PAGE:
What better than to build a river facing Palace! That’s the holy Narmada river in Madhya Pradesh.

After all the field work, snack time with huge fish at Narmada Ghat cheered me up big time.

I urge everyone out there, India Fellows or not, to travel. Meet and greet new people, eat unfamiliar food, catch that window seat on bus, take a nap on the railway platform as you wait for your train, talk to strangers and drivers about simple things in life, take decisions independently, watch beautiful sunsets, smile wide as you walk with that heavy backpack, fall, rise and above all, let yourself grow amidst all the challenging circumstances you face. Take out some time to spend quality time with yourself. You’ll be surprised to know how amazing you are!

There is no denying the fact that these last 70 days have been the most challenging days of my life – physically, mentally, professionally and even emotionally. Sure, our personal journeys and work life can be tough but identify those little perks your daily life is offering you and treat yourself.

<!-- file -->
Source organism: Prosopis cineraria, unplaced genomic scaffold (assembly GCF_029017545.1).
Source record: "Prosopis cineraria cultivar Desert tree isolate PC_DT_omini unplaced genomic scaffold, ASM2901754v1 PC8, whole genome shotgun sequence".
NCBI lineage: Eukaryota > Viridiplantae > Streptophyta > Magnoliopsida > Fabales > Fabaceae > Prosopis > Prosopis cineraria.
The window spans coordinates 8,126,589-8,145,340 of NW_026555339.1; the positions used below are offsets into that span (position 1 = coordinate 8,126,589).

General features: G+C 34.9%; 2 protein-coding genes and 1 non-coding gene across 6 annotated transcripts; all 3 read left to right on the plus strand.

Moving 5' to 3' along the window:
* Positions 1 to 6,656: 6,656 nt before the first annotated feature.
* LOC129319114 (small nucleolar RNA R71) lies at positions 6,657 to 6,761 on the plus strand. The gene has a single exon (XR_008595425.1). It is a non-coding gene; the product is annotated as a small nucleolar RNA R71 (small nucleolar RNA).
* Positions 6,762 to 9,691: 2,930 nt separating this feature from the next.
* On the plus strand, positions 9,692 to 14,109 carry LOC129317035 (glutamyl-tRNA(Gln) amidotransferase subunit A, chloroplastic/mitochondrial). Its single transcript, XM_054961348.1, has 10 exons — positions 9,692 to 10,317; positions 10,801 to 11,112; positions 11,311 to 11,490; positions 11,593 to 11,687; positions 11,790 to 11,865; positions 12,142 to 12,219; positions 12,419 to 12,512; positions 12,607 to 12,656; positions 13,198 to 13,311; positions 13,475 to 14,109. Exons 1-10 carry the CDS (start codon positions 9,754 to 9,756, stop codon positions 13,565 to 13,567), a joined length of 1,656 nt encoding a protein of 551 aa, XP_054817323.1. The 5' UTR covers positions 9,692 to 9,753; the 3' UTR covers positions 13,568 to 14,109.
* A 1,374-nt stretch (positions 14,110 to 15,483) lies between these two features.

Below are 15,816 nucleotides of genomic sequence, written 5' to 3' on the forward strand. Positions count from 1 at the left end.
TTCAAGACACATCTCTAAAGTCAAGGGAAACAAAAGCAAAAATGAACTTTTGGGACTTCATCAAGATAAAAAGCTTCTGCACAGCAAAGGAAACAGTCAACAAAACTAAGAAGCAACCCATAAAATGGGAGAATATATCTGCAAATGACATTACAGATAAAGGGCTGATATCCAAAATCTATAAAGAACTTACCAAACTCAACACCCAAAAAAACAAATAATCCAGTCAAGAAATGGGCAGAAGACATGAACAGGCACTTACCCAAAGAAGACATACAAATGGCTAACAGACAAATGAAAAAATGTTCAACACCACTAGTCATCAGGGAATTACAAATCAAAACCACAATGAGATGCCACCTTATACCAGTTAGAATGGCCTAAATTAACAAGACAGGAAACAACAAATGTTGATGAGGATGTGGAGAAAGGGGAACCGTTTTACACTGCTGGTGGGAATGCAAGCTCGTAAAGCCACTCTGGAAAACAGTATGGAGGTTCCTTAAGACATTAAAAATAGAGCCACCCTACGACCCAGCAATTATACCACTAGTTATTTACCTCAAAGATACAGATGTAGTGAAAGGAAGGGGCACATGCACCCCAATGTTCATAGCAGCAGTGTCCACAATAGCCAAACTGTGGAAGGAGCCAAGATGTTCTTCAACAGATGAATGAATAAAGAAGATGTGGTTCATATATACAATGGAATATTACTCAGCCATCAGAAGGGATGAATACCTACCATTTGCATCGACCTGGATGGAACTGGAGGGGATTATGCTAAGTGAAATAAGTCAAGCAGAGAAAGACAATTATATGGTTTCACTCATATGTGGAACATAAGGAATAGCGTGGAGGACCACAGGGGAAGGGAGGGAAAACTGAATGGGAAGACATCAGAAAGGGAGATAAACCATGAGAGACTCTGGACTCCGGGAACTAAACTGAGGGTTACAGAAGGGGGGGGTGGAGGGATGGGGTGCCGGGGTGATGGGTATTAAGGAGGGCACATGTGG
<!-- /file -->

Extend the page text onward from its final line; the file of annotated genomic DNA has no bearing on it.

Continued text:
What do your Journeys or Travel Diaries look like? Do share in the comments below.

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  1. Payal Phayde

    I think the journey you are on neesa a lot of courage and valour and am waiting for more interesting inspirational stories for you to tell.


    Fabulous write up and pictures.. do continue the good work.. wishing you all the very best.. God bless you..

  3. vappala Balachandran

    Poornima’s (she is my cousin’s daughter) photos and crisp narratives brought me back to my Nashik days(1961-65) when I was given my first service posting as Asst.Superintendent of Police, Nashik district. I was 24 in 1961. When I was posted there it was a strange land for me as I came from Kerala & did not know the language or customs.Almost half of the vast district was under my charge.
    I too had visited the Gondeshwar temple in Sinnar (in fact several times) and marvelled at the great “Hemadpanti” style. In those days we had no internet to refer to the background of such ancient structures. Not too far from Sinnar was Chandwad fort which was in the empire of the Great Ahilyadevi Holkar who had built the “Holkarwada”.
    Poornima’s accounts should encourage more youngsters to visit such places all over India and see for themselves our glorious past.
    Vappala Balachandran, I.P.S (Retired), Mumbai

  4. Ramblings Of A Psyche

    Your journey is an inspiration to us all and I am glad you shared it with everyone. Thank you so much 🙂

  5. Swati Saxena

    Relived some of my days wandering around MP with this one. It’s a good example of a photo-story.